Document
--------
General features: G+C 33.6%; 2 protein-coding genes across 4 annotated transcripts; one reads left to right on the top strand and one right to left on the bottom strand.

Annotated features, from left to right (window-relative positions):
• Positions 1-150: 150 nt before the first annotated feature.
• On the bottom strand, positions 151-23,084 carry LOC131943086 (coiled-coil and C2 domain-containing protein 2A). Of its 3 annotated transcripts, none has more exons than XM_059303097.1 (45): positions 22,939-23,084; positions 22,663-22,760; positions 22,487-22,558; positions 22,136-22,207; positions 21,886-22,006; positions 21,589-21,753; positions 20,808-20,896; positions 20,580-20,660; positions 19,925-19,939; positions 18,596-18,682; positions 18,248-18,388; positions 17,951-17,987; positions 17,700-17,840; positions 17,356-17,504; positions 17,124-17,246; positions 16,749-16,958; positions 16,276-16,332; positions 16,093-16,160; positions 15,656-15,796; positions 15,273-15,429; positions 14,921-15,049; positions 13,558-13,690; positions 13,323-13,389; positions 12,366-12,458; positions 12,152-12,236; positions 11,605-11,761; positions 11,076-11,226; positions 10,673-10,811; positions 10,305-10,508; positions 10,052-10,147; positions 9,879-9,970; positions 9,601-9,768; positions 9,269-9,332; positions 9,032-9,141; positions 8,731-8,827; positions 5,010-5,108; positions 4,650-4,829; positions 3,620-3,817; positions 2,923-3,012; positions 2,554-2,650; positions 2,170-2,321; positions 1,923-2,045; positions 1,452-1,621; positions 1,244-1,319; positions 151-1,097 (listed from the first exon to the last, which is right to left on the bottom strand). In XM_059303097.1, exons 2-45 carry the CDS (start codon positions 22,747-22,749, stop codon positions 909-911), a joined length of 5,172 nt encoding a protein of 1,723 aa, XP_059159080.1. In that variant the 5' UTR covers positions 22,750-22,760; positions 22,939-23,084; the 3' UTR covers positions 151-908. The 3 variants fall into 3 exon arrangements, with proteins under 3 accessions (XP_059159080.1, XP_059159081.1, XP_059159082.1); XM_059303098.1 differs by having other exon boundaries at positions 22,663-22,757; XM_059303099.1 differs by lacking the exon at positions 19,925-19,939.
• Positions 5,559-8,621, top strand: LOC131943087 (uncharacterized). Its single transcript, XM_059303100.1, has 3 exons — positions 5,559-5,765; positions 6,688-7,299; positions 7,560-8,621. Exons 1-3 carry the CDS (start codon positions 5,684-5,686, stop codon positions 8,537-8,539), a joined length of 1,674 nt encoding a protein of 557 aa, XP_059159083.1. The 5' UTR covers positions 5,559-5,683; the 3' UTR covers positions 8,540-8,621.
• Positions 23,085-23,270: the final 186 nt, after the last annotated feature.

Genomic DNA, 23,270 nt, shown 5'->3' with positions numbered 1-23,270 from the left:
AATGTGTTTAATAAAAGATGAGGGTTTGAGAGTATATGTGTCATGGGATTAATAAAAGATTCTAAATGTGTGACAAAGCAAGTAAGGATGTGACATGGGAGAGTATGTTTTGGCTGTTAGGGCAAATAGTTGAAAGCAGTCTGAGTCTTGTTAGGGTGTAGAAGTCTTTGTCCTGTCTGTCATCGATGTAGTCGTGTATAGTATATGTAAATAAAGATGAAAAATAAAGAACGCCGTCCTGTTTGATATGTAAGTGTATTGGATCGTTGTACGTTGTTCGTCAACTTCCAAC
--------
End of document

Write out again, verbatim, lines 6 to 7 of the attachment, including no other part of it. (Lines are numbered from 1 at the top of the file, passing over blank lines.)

• Positions 23,085-23,270: the final 186 nt, after the last annotated feature.

Genomic DNA, 23,270 nt, shown 5'->3' with positions numbered 1-23,270 from the left: